This modification would indeed be appropriate, if one sticks with the present recommendations for monotypic genera. However, I still think it would be much better, in case of a monotypic genus, to create separate articles for each taxon. If the major databanks such as Zoobank (Amborella and Amborella trichopoda) or WoRMS (Dicathais and Dicathais orbita ) work this way, why shouldn't we ? The same goes for NCBI, GBIF, iNaturalist, the Australian Faunal Directory and probably many others. Why should we work otherwise ? Even wikidata makes a distinction between a species and its monotypic genus: see e.g. Indoplanorbis and Indoplanorbis exustus. And to compound the problem thus created by the present recommendations, species of a number of monotypic genera are described under the title of the genus and not of the species, see: Indoplanorbis. Looking at Category:Monotypic mollusc genera, this example is not the only one. We can make all the recommendations we want, but, in the end and in the interest of the occasional contributor or future contributors, the simplest solution is to use the same rules for all the taxa and not making exceptions for monotypic genera. (remember: Occam's razor). JoJan (talk) 16:08, 14 January 2018 (UTC)
I have to disagree with JoJan, as monotypic taxa with separate species articles serves no purpose here. There is no reason to separate these articles, as their content would simply be duplicated. I strongly agree with previous commenters that separating genus and species synonyms would be a good idea, it would help keep a standardized look on articles that normally have large collapsed (or not) lists in the taxonbox, for both the genera and the species. IJReid {{T - C - D - R}} 16:52, 14 January 2018 (UTC)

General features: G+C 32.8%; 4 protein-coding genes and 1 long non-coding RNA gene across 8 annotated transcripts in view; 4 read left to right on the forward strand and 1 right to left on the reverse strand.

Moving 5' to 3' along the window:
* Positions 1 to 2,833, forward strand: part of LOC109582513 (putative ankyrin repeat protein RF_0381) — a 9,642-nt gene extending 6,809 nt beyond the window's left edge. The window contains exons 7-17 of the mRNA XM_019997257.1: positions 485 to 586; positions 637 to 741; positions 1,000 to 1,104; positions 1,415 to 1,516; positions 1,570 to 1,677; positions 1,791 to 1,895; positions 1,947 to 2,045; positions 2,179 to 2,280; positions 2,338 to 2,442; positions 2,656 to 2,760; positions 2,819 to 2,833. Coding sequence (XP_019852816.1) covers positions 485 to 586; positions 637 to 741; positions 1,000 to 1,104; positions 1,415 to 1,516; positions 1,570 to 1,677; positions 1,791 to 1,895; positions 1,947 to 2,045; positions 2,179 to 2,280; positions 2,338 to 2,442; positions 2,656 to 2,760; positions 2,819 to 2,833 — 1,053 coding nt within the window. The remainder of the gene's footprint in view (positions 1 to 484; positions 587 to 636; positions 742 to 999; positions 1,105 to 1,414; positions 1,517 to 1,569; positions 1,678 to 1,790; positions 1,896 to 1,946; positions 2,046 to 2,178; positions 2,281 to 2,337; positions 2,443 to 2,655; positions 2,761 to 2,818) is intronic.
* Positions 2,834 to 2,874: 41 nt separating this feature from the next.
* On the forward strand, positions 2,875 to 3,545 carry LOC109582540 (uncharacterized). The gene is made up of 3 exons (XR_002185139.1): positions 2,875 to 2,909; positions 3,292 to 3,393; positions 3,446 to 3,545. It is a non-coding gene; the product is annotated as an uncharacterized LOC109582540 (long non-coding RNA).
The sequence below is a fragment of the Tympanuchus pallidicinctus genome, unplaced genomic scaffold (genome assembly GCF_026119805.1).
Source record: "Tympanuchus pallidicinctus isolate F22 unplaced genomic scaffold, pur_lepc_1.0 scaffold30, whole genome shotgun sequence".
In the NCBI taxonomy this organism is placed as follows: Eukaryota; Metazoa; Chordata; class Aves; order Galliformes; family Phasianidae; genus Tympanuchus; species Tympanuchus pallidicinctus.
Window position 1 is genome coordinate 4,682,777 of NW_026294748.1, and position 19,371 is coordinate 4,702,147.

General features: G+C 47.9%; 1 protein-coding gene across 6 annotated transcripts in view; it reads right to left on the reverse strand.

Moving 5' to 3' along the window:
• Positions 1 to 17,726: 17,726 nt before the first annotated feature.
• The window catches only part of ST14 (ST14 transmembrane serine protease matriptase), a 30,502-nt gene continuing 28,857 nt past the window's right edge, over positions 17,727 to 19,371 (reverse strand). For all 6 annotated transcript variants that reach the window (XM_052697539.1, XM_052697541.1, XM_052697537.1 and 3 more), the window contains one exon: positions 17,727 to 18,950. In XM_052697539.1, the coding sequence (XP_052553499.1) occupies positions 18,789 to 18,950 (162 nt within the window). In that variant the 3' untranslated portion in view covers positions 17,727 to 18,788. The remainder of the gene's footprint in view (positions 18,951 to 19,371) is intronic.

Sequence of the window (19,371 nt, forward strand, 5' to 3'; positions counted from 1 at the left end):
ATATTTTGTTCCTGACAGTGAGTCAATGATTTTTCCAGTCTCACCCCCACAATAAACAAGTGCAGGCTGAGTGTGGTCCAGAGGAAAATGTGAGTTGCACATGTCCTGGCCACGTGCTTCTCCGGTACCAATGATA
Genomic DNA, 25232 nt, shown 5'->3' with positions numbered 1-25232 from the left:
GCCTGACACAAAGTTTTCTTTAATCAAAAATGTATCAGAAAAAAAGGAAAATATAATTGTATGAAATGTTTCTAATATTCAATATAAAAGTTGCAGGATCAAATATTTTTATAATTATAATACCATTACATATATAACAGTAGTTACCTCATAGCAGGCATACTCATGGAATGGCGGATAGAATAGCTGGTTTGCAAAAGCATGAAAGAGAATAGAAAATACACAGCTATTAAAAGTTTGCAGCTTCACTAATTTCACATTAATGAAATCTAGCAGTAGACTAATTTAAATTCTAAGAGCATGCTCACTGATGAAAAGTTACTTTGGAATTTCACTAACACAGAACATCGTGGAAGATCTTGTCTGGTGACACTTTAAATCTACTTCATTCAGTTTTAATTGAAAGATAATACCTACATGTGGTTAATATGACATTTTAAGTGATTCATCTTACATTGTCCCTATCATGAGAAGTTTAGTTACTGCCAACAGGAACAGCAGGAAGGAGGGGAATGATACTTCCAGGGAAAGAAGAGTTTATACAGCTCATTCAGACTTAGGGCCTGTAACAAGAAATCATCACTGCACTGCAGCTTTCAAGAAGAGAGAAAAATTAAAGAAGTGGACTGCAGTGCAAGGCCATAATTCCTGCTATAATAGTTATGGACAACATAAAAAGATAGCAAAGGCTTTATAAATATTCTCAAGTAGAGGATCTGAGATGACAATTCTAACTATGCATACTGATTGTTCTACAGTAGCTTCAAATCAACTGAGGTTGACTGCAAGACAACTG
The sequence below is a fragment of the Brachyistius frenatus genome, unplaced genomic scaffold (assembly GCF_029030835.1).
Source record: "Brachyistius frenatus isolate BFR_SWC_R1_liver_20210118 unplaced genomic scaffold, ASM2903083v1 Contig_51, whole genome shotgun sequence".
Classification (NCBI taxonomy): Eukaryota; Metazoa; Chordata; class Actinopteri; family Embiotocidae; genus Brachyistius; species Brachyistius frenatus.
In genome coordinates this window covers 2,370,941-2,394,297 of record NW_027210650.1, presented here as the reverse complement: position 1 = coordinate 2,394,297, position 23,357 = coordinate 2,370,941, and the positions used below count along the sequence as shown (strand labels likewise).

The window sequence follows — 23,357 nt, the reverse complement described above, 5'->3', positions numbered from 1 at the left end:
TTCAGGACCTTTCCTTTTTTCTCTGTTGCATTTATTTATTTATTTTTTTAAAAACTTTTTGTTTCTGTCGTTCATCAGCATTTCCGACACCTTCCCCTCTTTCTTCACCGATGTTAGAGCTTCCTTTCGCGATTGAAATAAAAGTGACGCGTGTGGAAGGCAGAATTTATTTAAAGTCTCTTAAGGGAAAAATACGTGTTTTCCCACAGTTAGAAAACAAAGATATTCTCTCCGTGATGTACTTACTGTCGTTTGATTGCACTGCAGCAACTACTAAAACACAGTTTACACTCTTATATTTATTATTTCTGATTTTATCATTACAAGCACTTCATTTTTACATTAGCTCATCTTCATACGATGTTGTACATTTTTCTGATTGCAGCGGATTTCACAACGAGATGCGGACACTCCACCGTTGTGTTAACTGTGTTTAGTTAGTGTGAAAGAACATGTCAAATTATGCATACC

Agree with @IJReid: here, these other sites are presenting data, Wikispecies is another example that will list all monotypic ranks. But Wikipedia is an encyclopedia, its scope is broader, but too many pages saying essentially the same thing for no other purpose than a page name that follows phylogeny is redundant. Cheers Scott Thomson (Faendalimas) talk 20:55, 14 January 2018 (UTC)
It's not necessary that the content would be duplicated -- the page about a species could be about the species, but the page about a genus would be include information about who decided to make a new genus and on what grounds, its phylogenetic relationship with other genera in the same (sub)family, other species which had previously been classified in this genus (when they were added, when they were removed, and on what morphological, genetic, etc., grounds), which families the genus had been historically classified in, the etymology of the generic name, the type species (maybe a now-invalid synonym was designated), synonyms of the genus, etc. This sort of information is often present in pages about genera, but can be neglected when the article solely focuses on a monospecific genus's sole species (e.g., when there is a common name for the species), instead of writing both about the genus and the species. (To be clear: I'm not arguing that we should break from having a single article for both the genus and its sole species -- just that the information be included and that ideally all monospecific genera be treated similarly -- contra The exception is when a monotypic genus name needs to be disambiguated. The article should then be at the species, since this is a more natural form of disambiguation. which makes some articles on monospecific genera about the species instead of about the genus, causing inconsistency in the taxonbox and in overall article structure of articles which should pattern together.) Umimmak (talk) 19:48, 15 January 2018 (UTC)